The proposed merger between Sprint and T-Mobile would fail to help the U.S. win the 5G race, fail to bring wireless broadband to rural America, and it would kill American jobs and raise prices.
Recently, a majority on the Federal Communications Commission (FCC) said they were inclined to approve the deal with conditions, while the Department of Justice Antitrust Division remains appropriately skeptical. The DOJ and state antitrust enforcers should not follow the FCC’s lead, but instead reject the merger, including the toothless conditions proposed by T-Mobile and Sprint.
We all agree that winning the 5G race and improving service in rural America are critically important. Combining two of the four nationwide wireless carriers is not the way to get there. The merger conditions offered by Sprint and T-Mobile do not change that conclusion.
First, with 6 percent of all Americans and nearly 25 percent of rural residents lacking either fixed or mobile broadband coverage, we should be asking how unserved Americans would get 3G or 4G service before even talking about how they get 5G. But T-Mobile and Sprint have committed to building a new 5G network that would cover 97 percent of Americans within three years, and 99 percent within six years. They say that 85 percent of rural Americans will have 5G access in three years, and 90 percent within six years.
It sounds great, until we realize that nothing in their proposed conditions changes the fact that building a 5G network in rural areas always proves to be harder and more expensive than carriers anticipated, and there is little to no recourse for rural households under these proposed conditions if T-Mobile and Sprint fail to meet their own promises.
The U.S. government should not allow two foreign-owned companies to kill 30,000 American jobs in order to make wealthy investors in Japan and Germany even wealthier
Second, the FCC seems to accept T-Mobile’s promise to freeze prices for three years as a good enough guarantee that consumers will not be harmed by the merger. Enforcement of that condition amounts to government price regulation.
Government should not be in the business of setting prices, especially not a Republican-run Administration devoted to free-market principles. Why would that promise even be necessary if the evidence didn’t point to higher prices as a natural result of this merger? And what happens after three years? Prices go up, working families pay more, and we all pay a price for reduced competition.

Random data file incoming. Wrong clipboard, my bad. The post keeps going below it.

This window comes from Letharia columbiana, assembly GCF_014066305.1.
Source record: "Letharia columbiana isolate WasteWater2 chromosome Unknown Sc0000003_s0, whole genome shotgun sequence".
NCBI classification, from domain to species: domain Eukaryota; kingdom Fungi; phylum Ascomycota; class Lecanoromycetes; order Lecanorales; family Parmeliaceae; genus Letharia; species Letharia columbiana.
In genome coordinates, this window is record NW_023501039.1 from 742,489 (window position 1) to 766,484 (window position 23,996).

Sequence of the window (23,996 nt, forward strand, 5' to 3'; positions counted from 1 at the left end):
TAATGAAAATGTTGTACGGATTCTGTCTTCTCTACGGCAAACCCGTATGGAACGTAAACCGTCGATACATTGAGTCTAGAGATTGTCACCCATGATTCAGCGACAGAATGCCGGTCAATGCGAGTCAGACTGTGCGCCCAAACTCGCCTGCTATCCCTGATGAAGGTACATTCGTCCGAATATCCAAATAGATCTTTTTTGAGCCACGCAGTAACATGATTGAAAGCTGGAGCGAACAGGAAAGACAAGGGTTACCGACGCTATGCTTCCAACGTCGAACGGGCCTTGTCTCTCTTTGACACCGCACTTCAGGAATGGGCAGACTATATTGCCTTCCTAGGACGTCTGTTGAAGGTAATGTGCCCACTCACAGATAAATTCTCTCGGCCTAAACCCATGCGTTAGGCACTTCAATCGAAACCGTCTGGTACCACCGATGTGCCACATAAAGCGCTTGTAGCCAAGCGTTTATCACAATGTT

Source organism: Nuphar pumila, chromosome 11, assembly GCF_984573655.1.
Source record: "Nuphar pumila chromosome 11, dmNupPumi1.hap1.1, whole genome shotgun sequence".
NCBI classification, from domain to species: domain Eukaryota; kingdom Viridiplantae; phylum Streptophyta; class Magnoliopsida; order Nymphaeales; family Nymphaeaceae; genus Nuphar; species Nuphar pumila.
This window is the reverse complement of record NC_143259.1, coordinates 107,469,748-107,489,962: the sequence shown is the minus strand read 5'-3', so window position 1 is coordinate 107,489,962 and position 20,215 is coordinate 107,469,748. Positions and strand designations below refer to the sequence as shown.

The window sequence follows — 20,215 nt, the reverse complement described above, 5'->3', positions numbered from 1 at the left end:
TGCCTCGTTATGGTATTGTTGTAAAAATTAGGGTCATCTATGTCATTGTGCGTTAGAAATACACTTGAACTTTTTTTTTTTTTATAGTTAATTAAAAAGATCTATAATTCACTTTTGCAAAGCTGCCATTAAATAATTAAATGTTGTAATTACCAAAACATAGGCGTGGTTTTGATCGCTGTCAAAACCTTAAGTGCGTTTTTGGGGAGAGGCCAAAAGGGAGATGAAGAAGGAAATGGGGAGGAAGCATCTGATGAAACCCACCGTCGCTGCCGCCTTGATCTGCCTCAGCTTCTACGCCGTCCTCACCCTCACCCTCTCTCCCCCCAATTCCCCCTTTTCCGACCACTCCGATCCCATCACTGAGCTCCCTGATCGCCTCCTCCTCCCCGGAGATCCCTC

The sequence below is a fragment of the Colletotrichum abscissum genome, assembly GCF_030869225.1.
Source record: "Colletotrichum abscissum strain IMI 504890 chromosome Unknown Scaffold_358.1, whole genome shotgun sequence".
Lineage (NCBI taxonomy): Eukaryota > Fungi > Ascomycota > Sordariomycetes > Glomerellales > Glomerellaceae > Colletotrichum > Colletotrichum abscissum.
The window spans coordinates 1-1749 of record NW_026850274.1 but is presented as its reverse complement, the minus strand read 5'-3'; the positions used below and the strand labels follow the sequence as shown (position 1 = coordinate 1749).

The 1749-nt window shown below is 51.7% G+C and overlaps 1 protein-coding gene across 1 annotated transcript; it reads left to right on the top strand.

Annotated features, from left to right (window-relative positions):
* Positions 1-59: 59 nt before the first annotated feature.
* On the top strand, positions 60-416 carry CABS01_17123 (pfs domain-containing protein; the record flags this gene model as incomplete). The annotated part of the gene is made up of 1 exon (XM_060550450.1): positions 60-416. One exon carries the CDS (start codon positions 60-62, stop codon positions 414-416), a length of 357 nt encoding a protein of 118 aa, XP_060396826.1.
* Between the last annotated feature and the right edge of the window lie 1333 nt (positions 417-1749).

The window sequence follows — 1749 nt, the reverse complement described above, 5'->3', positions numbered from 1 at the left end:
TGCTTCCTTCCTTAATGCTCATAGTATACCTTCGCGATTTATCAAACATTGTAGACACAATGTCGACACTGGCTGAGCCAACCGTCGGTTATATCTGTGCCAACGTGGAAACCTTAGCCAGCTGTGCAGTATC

Finally, the U.S. government should not allow two foreign-owned companies to kill 30,000 American jobs in order to make wealthy investors in Japan and Germany even wealthier, which is exactly what would happen under this deal. The proposed conditions are silent about jobs, which means more job cuts and lower wages in hard-hit communities.
America must win the race to develop 5G. China is making a strong effort to become the world leader in 5G and make the communications systems of other nations — including the U.S. — dependent on China and subject to Chinese control and surveillance. Just look at Huawei. We can’t allow that to happen, because it would be a threat to our national security as well as our economic strength.
Approving the T-Mobile merger with Sprint will not help us win the race to 5G, even though T-Mobile and Sprint are touting 5G as the main reason their merger should be approved. The companies’ proposed conditions are insufficient to change that fact. Besides, they’re already helping America win the 5G race. Sprint announced recently that it would begin rolling out mobile 5G to nine markets this year. Before announcing the proposed merger, T-Mobile CEO John Legere widely advertised T-Mobile’s standalone ability to develop mobile nationwide 5G.
The Department of Justice and state attorneys general should not follow the FCC. They should reject the T-Mobile/Sprint merger and ensure that we win the 5G race the good, old-fashioned American way: by competing our way to the top.
Editor’s Note: In his work as a principal at The 1600 Group consultants, Bradley Blakeman’s past and current clients include the Communications Workers of America and DISH Network, both of which oppose the merger of Sprint and T-Mobile.